Above: Death to the Bullshit Artists of South Texas, Vol. 1
By Fernando A. Flores
Chicago Center for Literature and Photography
128 pages; $23.00
The Rio Grande Valley has never been known as a haven for punk rockers, unless you lived there during the late ’90s and early ’00s and were in on the secret. Then, perhaps, you knew the truth: that the spirit of punk rock lived in rented banquet halls and all-ages matinee shows and in teenagers who started bands because they lived five hours from any city that touring acts ever came through, so if they wanted to see live music they had to make it themselves. Decades after the bored, disaffected youth of London and Los Angeles and New York turned their alienation into three chords and something for their friends to chant along to, that same spirit infused young people in one of the most alienated parts of Texas, maybe the entire country.
That’s the easy punk-rock mythology: a seductive blend of despair and heroism that’s led generations to tattoo Black Flag bars on their bodies or pin anarchy symbols to the backs of their leather jackets. Like all mythology, it’s also bullshit.
Fernando Flores’ book of short fiction, Death to the Bullshit Artists of South Texas, Vol. 1, captures both the seductive mythology and the obvious bullshititude of the Valley’s punk-rock moment as it existed at the turn of the millennium. It was a close-knit scene in fiction and in reality—so small it could reasonably be described as incestuous (for example: after we both fled South Texas for Austin 12 years ago, Flores was my first roommate in the capital), and the collection captures its aimlessness in vivid detail.
In the book’s first of seven stories, the nameless boys who make up the nameless “House Band for the Hotel Cuerpo de la Paz” listen to early Weezer albums and play Metallica songs as a joke. In another, the members of a band called Pinbag sell their plasma to buy instruments, then sell their instruments to buy drugs. By the time the book reaches its centerpiece, “Bread8 v. Copal Brandt (R.)”—a story whose plot hinges on a paucity of reliable Internet access—it’s abundantly clear that most of this book takes place 15 years in the past.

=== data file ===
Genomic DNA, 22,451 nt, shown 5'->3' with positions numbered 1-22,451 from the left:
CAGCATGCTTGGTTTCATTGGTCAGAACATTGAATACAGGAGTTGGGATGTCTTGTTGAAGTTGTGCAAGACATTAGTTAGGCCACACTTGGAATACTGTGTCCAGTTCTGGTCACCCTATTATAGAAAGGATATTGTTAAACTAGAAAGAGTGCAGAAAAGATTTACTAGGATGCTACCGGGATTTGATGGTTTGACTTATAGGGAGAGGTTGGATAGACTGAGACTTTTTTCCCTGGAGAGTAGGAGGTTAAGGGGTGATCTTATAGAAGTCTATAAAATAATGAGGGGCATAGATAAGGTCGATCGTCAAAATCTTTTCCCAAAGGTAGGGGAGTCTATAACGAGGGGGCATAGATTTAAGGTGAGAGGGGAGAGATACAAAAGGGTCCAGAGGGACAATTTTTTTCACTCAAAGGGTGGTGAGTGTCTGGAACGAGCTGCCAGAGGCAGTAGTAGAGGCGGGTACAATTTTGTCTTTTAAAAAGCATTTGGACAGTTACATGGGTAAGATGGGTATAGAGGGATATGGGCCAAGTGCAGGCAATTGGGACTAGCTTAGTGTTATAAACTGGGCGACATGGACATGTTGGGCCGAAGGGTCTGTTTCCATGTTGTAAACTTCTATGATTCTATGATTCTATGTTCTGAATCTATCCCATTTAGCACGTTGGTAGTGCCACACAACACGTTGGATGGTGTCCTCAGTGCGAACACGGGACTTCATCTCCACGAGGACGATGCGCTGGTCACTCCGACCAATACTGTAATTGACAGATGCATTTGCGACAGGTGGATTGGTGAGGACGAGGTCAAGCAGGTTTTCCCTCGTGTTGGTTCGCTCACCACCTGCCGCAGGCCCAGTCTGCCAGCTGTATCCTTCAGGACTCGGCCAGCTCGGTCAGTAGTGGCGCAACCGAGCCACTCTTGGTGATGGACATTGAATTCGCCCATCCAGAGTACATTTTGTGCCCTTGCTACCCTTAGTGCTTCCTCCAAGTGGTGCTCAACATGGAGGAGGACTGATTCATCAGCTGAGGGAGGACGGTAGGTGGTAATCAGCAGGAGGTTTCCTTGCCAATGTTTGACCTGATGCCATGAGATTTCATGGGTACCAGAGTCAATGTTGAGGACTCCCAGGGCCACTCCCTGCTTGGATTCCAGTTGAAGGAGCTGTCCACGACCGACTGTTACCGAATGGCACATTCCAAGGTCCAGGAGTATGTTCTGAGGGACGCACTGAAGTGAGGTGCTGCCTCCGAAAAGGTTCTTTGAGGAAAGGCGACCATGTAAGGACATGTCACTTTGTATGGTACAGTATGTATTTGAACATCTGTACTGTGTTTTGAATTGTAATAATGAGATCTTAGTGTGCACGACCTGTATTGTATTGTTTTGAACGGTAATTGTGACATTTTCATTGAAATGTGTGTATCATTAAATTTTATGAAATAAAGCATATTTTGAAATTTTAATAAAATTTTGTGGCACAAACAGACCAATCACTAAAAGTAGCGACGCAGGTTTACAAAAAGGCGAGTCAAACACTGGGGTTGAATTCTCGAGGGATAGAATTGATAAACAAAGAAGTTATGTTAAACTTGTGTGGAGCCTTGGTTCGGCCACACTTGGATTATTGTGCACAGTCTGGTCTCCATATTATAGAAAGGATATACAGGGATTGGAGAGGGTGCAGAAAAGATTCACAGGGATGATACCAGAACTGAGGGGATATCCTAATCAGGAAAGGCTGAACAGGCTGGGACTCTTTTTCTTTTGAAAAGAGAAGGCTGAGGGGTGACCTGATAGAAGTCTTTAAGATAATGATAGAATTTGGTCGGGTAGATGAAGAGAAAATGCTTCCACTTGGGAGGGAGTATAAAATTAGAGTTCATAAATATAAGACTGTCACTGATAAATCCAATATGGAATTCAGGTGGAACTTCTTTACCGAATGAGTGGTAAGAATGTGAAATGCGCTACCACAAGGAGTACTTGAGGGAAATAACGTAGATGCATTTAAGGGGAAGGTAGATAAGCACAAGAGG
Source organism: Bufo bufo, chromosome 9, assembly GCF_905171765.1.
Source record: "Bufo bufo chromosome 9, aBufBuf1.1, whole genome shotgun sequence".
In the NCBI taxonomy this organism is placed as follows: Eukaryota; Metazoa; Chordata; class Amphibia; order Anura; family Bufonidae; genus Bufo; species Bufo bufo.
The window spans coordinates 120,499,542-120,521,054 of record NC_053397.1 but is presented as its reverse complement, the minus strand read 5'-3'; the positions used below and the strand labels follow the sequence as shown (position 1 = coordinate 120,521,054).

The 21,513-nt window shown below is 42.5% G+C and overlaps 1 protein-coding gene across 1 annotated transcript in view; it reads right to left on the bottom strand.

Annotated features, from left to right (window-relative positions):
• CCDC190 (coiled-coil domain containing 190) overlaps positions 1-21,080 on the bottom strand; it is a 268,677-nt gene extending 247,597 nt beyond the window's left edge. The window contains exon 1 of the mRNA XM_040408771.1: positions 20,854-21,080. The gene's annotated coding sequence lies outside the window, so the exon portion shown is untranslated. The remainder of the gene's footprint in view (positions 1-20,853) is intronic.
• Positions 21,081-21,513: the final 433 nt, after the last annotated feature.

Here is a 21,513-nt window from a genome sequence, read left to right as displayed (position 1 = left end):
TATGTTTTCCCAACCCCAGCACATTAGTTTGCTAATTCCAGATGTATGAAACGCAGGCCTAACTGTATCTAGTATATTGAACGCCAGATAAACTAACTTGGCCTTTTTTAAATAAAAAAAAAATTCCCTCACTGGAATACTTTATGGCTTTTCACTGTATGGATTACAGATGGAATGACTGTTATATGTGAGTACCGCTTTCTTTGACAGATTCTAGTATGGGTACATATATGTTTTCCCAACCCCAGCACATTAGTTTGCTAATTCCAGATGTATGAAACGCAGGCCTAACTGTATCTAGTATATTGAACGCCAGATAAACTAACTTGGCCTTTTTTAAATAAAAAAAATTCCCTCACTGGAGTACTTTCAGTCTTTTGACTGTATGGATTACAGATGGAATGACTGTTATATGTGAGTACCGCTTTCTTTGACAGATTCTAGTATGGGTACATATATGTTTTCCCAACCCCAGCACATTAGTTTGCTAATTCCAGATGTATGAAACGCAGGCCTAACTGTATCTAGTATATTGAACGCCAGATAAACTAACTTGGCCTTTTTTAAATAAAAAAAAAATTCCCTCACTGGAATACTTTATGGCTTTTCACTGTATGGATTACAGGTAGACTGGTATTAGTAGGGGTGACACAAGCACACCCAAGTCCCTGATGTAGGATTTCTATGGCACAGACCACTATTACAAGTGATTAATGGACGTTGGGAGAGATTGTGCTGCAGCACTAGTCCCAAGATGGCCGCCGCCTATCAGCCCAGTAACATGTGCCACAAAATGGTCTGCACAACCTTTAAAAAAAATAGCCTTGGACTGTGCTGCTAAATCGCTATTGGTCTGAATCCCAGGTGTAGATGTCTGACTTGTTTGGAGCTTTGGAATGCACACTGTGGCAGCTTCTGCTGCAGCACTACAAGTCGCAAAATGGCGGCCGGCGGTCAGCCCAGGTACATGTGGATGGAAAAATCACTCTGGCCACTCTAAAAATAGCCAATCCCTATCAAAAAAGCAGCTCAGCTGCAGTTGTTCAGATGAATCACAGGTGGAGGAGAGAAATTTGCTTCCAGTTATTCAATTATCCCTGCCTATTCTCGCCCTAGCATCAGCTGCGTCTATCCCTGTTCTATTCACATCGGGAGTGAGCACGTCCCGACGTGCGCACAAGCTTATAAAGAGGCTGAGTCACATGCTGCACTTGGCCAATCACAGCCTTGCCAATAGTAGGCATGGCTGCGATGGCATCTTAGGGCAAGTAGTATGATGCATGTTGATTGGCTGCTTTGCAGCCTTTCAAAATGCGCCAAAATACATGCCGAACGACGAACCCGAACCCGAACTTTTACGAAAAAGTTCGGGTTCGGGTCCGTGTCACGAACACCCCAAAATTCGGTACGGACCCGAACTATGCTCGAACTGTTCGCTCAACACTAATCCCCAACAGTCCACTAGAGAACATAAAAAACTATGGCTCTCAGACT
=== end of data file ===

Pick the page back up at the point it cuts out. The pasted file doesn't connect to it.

But then that’s long been a gag among the sorts of people Flores’ book is about: When the end of the world comes, I want to be in the Valley, because it’s 15 years behind everywhere else! Dreaming big when you’re in—and from—a place like the Valley engenders, in people like the bullshit artists Flores depicts, a cynical desperation that tells them their hopes and dreams can’t be real.
These pieces work best when they dive head-first into those characters. With the exception of “Bread8 v. Copal Brandt (R.),” most of them aren’t really stories, per se—they’re character sketches that hew closely to the interior lives of their characters. When the book stumbles, it does so because it leaves the Valley and the inner lives of people trying to reconcile the conflicting beliefs that 1) they must be something special, and 2) the things they dream of don’t happen to people like them. The 21-page “The Performances of Liliana Krauze” is both the book’s longest and its weakest story, because it lacks that singular focus.
Though there’s a lot to appreciate in Death to the Bullshit Artists of South Texas, it’s also likely to alienate many readers among its most likely audience: people who know the scene, the region, the time, and the desperation that Flores describes. Members of the Valley band Inkbag, the obvious real-life inspiration for Flores’ Pinbag, may well take offense at the emotional truths that Flores tells about their lives. Some members of the real Bread8 may be flattered that Flores loves their name so much (say it in Spanish, with a dirty mind); other members will probably read about this fictitious band parading their name and feel even more ignored.
But that’s the nature of a book whose depiction of its setting requires exposing such a small, tight-knit scene. The real-life punk rockers on whom Flores bases some of his stories may take umbrage at seeing their bullshit so plainly laid bare, but these stories—and the scene they portray—are art about art and artists, and the truth is that any of Flores’ inspirations might have written the same thing.
That, ultimately, is what makes Death to the Bullshit Artists of South Texas work: It captures a time and place in which despair and hope combined into punk rock, and one in which all the local heroes would ultimately be forgotten. The “bullshit” slung by the artists in this book is the belief that punk rock is worth playing, and that the scene that springs from it is worth believing in. That’s why Flores’ book rings true. These stories are the same kind of art their characters make: desperate, grim and hopeful all at once.